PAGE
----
The fever tree which grows in Kruger National Park is a tall growing type of acacia. It’s easy to identify. It’s trunk and branches are pale green. Long white sharp thorns also grow from its branches. Be careful not to scratch yourself on one or even your car if you drive close to one!
If you’re going to Kruger National Park, look out for birds making their nests in these trees. They like them because the thorns provide extra protection against predators like snakes.
The tree is also a good source of food as it has a diverse variety of edible parts, so keep an eye out for these animals around them which might be feeding:
Because the tree’s trunk is green, it photosynthesises (turns carbon dioxide and water into oxygen) in the bark. It is only one of a few trees that can do this well!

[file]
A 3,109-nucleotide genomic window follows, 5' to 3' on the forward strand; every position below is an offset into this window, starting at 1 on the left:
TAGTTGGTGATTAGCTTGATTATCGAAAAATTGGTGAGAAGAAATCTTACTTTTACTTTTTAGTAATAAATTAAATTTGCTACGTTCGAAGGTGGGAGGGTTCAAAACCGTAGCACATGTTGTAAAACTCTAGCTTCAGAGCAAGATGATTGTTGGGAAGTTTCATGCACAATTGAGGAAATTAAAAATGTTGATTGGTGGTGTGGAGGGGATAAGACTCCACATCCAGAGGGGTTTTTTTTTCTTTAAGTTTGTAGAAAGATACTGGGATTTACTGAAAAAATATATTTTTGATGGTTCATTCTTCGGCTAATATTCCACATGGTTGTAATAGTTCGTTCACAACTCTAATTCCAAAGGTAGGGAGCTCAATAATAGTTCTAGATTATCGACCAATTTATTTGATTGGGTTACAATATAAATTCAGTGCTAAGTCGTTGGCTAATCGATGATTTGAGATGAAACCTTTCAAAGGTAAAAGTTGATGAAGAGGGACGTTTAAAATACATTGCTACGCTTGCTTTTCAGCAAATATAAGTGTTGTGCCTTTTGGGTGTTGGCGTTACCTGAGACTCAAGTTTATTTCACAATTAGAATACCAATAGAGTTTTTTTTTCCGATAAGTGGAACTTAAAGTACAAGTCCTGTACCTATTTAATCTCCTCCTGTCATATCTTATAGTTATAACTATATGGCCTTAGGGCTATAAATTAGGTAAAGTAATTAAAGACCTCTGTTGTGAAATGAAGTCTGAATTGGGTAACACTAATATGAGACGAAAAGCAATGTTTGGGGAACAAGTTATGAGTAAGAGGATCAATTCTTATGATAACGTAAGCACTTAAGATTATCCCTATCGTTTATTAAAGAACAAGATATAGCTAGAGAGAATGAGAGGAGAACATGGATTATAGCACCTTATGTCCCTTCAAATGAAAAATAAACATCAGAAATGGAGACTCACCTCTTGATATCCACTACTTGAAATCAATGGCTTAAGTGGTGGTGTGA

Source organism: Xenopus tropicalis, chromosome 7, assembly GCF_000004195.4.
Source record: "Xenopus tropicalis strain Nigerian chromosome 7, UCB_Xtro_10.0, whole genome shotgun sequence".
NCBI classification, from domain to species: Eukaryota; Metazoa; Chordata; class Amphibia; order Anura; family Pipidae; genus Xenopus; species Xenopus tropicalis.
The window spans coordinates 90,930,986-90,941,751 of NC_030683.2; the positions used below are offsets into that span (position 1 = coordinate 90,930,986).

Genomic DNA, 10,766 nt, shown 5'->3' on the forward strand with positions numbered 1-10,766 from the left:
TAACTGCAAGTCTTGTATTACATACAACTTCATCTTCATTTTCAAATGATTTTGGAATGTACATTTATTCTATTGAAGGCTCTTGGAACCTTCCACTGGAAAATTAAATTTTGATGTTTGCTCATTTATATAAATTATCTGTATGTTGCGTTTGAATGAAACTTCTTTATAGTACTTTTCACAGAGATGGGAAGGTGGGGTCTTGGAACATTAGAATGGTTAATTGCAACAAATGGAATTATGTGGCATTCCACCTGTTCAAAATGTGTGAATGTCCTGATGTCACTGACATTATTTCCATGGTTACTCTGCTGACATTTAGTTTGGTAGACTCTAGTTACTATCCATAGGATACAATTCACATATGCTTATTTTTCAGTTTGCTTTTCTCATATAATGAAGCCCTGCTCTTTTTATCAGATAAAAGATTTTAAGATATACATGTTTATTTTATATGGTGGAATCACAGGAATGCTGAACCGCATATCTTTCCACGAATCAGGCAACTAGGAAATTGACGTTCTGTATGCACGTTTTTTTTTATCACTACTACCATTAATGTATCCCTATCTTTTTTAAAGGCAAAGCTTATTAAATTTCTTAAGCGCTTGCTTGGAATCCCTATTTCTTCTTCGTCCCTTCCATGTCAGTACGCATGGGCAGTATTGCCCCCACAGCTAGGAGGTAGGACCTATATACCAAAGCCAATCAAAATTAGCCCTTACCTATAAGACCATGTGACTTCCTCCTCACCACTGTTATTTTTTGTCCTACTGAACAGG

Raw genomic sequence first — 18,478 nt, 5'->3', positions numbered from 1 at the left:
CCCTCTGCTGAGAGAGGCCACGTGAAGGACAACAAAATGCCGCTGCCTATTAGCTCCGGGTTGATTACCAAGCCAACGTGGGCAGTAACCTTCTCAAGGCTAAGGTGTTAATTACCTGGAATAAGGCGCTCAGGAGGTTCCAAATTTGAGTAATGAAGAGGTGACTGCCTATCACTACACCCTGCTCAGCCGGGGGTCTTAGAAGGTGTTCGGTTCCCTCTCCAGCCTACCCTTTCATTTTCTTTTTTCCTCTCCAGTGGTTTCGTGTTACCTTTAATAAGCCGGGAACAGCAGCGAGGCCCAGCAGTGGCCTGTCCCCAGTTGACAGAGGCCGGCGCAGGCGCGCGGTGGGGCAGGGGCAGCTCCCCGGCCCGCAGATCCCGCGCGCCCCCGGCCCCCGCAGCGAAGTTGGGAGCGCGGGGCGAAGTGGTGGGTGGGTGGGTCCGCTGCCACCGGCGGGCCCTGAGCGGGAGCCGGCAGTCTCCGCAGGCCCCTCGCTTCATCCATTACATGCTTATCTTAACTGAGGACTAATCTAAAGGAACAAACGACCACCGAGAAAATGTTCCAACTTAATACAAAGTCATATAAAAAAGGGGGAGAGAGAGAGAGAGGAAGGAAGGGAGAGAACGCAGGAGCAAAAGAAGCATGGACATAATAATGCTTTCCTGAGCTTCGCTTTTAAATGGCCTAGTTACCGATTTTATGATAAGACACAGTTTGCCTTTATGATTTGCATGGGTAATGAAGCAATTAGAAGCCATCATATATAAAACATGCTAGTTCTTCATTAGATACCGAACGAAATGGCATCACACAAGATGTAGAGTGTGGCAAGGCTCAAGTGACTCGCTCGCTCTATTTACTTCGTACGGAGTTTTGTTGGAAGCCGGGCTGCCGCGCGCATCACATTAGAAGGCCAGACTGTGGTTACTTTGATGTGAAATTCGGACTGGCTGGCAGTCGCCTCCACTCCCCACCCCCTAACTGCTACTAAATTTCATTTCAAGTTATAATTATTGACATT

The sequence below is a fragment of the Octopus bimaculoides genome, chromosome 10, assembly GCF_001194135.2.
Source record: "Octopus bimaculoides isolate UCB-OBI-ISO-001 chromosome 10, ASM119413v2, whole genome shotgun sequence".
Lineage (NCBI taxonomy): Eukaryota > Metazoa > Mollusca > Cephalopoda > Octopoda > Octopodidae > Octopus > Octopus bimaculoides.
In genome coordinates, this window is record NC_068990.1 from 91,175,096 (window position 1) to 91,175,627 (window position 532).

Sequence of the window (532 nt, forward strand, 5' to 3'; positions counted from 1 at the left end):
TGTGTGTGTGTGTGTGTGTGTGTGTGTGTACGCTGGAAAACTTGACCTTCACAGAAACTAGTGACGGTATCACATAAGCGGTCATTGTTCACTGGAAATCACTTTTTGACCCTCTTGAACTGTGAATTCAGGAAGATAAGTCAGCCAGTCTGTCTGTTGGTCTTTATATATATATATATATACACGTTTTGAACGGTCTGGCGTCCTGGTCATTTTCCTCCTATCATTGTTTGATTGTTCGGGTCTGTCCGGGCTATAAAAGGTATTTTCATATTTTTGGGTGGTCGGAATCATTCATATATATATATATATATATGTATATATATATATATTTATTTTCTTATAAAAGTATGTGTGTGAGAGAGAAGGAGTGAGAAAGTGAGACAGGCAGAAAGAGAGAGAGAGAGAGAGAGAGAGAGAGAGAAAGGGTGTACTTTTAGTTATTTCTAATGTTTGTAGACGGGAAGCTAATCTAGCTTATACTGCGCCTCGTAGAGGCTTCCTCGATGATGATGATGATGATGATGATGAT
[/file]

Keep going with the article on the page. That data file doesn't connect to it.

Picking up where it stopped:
The tree is native to south-eastern Africa and grows:
- In hollows where there is underground water or where water gathers after rainfall
- In swamps
- Next to lakes
- On riverbanks
It grows quickly, but only lives for a relatively short amount of time.
It gets its name from traditionally growing in the same swampy areas that malaria-carrying mosquitoes lived in. European settlers noticed that people got malaria where these trees grew. They served as a good warning that malaria was around. In fact, they thought the tree caused malaria!